Why do so many still want to move to France?

France has once again topped the United Nations World Tourism Organisation league of most visited countries with 83 million visitors in 2016, so no wonder so many overseas buyers still want to move to France.

Why do tourists keep returning year after year, and what does that mean for property hunters looking to move to France?

First of all, the fact that France borders eight different countries is hugely advantageous for European Francophiles wanting to spend time. From the UK alone there are innumerate travel options from ports, the Channel Tunnel or flights to 40 airports in France. When buying a property don’t rely on just one travel option in case routes or options change in the future.

France has amazing cities and culture, with internationally-reknowned landmarks like the Eiffel Tower, Louvre and Champs-Elysees. Paris is an amazing capital city with some of the most incredible restaurants, museums, shops, cafes and architecture in the world. One can lose time in Paris. And yes, even if you’re single, it is an incredibly romantic city. Beyond Paris there are a wealth of cities and towns to choose from, some of our favourites include Lille, Toulouse, Montpeller, Bordeaux, Nantes and Nice. Each has its’ own history, culture, regional food and nightlife, but all quintessentially French. Beyond the cities, rural villages and bastide towns offer incredible charm.

Space. France has plenty of it. Its’ 66 million residents have almost three-times the space of the same number of people who reside in the UK. With diverse, spectacular scenery and countryside, from mountain ranges and the French Alps to river valleys, rolling vineyards and over 5,000km of coast, there is something for everyone looking to move to France.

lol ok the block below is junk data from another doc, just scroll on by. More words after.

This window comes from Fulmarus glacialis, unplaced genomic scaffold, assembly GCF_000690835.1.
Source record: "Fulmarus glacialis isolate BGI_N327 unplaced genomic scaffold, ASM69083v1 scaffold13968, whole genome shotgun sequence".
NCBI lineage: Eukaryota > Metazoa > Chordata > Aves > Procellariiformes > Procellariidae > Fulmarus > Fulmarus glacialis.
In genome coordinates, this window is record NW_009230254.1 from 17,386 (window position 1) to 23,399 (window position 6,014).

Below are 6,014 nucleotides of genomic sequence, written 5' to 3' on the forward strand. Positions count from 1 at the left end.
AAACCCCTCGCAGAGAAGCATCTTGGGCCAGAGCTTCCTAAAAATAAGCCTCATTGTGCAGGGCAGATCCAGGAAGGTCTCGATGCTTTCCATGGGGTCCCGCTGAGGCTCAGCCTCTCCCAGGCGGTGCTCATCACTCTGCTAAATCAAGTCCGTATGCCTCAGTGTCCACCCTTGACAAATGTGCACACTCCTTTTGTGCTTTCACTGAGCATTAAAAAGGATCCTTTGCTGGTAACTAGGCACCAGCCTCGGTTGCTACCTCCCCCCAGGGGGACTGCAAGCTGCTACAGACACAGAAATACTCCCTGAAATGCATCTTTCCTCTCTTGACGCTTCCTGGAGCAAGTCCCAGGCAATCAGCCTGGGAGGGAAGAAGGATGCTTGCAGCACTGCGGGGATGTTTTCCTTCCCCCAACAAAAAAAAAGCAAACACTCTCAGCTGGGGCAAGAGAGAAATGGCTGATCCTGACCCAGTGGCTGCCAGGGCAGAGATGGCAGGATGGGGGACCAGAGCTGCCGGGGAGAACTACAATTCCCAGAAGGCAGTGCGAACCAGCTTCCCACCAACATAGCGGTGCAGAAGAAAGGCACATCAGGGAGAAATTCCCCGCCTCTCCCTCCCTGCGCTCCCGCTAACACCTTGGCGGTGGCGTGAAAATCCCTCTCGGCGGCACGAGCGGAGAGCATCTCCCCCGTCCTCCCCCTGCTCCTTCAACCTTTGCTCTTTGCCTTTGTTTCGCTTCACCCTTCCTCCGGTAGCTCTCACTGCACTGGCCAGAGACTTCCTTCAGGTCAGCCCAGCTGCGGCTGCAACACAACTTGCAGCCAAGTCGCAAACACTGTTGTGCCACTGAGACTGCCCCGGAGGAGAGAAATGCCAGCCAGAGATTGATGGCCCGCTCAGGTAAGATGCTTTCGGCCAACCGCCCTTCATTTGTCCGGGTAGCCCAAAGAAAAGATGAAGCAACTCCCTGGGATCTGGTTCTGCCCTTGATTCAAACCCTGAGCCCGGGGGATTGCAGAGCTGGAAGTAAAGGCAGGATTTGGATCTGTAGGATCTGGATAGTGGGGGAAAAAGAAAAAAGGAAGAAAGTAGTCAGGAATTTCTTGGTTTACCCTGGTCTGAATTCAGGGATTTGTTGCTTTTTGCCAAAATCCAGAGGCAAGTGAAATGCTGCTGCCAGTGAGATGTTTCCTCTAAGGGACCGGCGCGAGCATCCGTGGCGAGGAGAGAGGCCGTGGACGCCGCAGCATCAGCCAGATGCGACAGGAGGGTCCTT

All of this space is great news for property buyers. Certainly for househunters coming from countries or cities where space is at a premium, many of our clients are often astounded by how much land they can get for their money. Land is relatively cheap, and so large gardens and potential smallholdings are easily achievable. Even building plots, which would be easily be 6-figures in the UK can be purchased for modest prices in France. One of my very first French property sales was to a couple buying a 2000m2 plot of land – with views – in the Charente, and they intended to divide it into two plots of 1000m2, build two houses, live in one and sell the other off. Such an enterprise in the UK would have a cost base of £500k to £600k; in France they would do it for about a third of that.

Food and drink in France is definitely one of the most appealing aspects, from the basic set menu in your local restaurant, through to haute cuisine, from rustic pastries to foie gras, food is inextricably woven into the fabric of French life.

And the wine, let’s not forget the wine. With vineyards across most regions of France, from exquisite and expensive AOC choices through to wine from the local cooperative. When we first moved to France we loved the local vin de pays, which came in 1.5l bottles with a 20 cent returnable deposit – brilliant!

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